- 45a. [Commercial attire?] ADDRESS. Middle English adressen, from Anglo-French adrescer, from a- (from Latin ad-) + drescer to direct, put right; and dress is a transitive verb meaning to make or set straight. Incidentally, the clue’s attire contains a variant of the ad- prefix: Middle English, from Anglo-French atirer to equip, prepare, attire, from a- (from Latin ad-) + tire order, rank, of Germanic origin; akin to Old English tīr glory, ornament.
So, you can see from the included etymologies that a lot of these puns are actually reiterations of existing meanings, though many of the connections have become rather obscure over time. To make that an issue for criticism of the theme would be pedantic and tiresome. I’ve put them here simply because I think they’re interesting. All are quoted from m-w.com, incidentally.
For housekeeping’s sake, I would have preferred that 25d ADAM had somehow been avoided; it’s the only non-theme instance of a word beginning with ad- (and “am” is also a word, so theoretically a similar style clue—albeit probably nonsensical—could be conjured for it, either along the lines of “to be” or as a shortened form of amateur (as in pro-am). I’m not going to rejigger the entire corner there, but perhaps ANEMIA would become ANOMIE, MAMIE to MAMBO… but from there it becomes rather tortuous. This obviously would require more time and effort than I’m willing to expend in a write-up of a Monday daily.
The ballast fill is adequate, but not overly adventurous. Let’s admit that the puzzle’s admirable—no need to admonish—and adjourn the proceedings.
Brendan Emmett Quigley’s Themeless #200, Puzzle #500 crossword — Jeffrey’s review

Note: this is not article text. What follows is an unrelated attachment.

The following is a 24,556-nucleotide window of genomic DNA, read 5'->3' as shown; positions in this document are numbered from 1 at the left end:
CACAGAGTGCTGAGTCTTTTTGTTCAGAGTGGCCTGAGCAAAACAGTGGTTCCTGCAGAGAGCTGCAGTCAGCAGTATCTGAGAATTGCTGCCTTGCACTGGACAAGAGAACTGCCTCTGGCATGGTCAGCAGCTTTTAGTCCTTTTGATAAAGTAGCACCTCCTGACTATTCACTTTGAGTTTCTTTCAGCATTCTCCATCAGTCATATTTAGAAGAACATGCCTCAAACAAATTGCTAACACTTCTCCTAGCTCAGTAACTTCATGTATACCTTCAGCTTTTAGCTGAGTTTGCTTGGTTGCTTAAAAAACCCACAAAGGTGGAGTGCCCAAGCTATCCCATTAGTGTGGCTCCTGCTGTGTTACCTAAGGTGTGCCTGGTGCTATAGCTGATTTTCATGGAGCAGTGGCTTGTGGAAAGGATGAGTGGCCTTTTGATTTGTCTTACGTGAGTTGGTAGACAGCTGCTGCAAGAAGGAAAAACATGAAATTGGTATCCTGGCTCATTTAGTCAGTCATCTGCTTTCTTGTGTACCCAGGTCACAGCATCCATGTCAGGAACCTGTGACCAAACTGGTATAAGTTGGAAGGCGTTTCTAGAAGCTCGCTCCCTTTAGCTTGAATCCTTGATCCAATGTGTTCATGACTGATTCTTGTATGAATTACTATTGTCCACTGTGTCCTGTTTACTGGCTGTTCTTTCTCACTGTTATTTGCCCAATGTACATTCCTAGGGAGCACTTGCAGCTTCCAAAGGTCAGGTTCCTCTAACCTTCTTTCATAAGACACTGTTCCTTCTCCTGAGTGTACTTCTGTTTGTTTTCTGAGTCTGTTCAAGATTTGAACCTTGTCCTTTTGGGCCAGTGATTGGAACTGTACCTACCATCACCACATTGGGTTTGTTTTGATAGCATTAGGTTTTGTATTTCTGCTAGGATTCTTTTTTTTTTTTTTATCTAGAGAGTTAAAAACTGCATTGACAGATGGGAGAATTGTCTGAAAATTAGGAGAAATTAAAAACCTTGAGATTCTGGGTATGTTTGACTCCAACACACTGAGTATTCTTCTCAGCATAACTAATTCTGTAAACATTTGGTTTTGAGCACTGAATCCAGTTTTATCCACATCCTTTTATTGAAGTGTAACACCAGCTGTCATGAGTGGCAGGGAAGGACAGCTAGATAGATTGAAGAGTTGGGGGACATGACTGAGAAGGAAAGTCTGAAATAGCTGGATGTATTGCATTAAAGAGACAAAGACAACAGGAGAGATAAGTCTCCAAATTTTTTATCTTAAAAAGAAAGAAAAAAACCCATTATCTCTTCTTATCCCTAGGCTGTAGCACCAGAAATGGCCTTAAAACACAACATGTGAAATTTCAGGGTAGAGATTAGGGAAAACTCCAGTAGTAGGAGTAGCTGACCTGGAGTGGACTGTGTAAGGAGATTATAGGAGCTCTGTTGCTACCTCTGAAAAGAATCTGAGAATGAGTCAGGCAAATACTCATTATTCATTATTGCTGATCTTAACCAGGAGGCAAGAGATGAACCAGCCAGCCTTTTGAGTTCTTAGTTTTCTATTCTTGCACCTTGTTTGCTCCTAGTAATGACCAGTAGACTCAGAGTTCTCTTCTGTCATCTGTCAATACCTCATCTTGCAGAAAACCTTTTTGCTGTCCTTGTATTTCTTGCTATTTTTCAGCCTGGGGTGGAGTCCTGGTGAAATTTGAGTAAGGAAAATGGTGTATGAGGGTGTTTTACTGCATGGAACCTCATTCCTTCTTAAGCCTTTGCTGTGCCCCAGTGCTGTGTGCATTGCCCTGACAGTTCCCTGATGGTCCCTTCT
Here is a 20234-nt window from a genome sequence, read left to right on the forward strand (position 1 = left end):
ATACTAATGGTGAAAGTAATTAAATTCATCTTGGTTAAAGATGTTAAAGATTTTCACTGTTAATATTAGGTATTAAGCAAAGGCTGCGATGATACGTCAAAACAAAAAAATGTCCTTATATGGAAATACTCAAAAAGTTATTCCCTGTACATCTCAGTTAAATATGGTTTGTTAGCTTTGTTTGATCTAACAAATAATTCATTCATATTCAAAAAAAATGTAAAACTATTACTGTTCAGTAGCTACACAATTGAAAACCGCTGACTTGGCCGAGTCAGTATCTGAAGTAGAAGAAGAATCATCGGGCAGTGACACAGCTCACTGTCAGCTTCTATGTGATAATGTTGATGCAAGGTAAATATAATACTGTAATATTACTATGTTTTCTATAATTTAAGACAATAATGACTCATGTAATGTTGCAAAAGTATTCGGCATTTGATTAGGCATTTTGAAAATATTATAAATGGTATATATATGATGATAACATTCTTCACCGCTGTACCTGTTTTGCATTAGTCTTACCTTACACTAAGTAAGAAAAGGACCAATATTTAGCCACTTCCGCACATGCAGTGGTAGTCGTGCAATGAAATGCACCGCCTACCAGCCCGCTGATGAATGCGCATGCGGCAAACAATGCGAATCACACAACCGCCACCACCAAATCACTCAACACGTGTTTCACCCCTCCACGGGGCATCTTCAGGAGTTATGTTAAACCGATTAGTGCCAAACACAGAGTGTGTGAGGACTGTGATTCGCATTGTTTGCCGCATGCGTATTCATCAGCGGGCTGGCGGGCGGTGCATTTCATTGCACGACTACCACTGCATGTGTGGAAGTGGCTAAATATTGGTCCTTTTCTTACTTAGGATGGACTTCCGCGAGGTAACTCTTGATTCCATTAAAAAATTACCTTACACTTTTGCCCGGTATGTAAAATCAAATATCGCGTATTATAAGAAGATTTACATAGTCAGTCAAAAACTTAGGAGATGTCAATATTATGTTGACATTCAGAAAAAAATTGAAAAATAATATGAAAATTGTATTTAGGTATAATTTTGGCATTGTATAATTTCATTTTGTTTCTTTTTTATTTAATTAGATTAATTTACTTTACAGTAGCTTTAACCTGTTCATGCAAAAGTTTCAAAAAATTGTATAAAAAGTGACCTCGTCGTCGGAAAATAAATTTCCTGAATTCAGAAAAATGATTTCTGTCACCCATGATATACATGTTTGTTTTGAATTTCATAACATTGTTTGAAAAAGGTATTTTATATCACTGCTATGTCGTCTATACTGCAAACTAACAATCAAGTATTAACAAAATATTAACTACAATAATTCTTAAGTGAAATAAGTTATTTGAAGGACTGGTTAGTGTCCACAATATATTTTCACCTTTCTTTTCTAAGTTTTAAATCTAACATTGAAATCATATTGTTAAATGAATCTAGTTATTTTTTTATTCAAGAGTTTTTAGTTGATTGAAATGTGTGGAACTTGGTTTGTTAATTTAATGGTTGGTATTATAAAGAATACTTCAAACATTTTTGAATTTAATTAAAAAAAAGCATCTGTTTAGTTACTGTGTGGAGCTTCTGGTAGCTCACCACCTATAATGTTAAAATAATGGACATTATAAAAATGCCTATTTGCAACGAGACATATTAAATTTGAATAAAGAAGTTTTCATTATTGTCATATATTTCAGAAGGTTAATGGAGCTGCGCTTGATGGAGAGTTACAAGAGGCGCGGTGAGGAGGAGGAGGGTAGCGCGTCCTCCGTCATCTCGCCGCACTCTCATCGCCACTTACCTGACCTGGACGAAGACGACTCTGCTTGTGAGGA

This is Brendan’s 500th puzzle on his site and 200th themeless. A double anniversary that calls for a special blogger. A blogger of such wit, humour and insight as has never been seen before in the history of crossword blogdom.
But, it is Christmas Eve and everyone who isn’t Jewish is away. So you get Jeffrey instead.
This is a themeless, so that means there is no theme. Just random words organized in a grid-shaped pattern, with black squares separating them. It is also a pangram, except for missing a few letters.
- (31a) DJANGO UNCHAINED is
an entry we haven’t seen since the Maleska-eraa movie that opens tomorrow, so hopefully you’ve seen the bazillion commercials for it. It stars Anne Hathaway as Fontaine.
- (8d) PARKED ON THE SOFA is what my dog does. Which is odd, because I don’t have a dog.
- (14d) RED-NOSED describes that holiday favorite, Frosty the Snowman.
- (30a) SLUICE is the first word of a Beach Boys classic.
- (45a) P.Y.T. stands for Paint Your Turtle
- (32d) JERRY LEE LEWIS used to have a routine with Dean Lee Martin
- (34d) [Tiny Tim prop] – CRUTCHES. It is not easy to play the Ukelele on crutches.
- (50a) [Eye roll] – OH, PLEASE – I think you have this down cold by this point of my review
Happy holidays to all. Everybody’s still gone, so you will see more of me tomorrow.
Seemed slightly harder than your average Monday with GATEAU, LLANOS and one of the many 4-letter European rivers. If that’s the price for the snappy theme answers, then so be it. Nice puzzle.
Where do you find the Hex/Hook puzzle posted on Sunday?
Try the Puzzle Pointers
Thanks so much, Jeffrey.
A Hibernian-Caledonian quibble:
NYT 1A LASSES would better be clued as Scottish or Northern English. The word has an Old English etymology and, of course, is most closely associated with Scotland.
The traditional Irish word for girls is COLLEENS – which comes complete with Irish etymology – “cailin”- and was still in use – in a whimsical fashion – when last I visited Ireland.
I’m sticking my neck out, here, but isn’t “lassies” the more common Scottish term?
I suppose I would distinguish the two terms in this manner: LASSIES is almost exclusively Scottish, whereas LASSES has a Scottish/North Country overlap, and can often be heard in, say, the Mancunian dialect.
As to which term is actually more in use in Scotland, I’m not at all sure. But my natural suspicion would be that the closer to the Highlands one gets, the more LASSIES predominates.
STALECOFFEE was a bit arbitrary, but otherwise the NYT is a pretty good example of the genre. Appreciated the density in Ms. Weintraub’s LAT too!
P.S. I was thinking to say what Daniel said more eruditely above…
Re: LA Times, I’d like to think of the ADAM entry as a bonus to go with the super impressive SIX long theme entries in a Monday. ADmirable, indeed!
ADmire: commercial slime?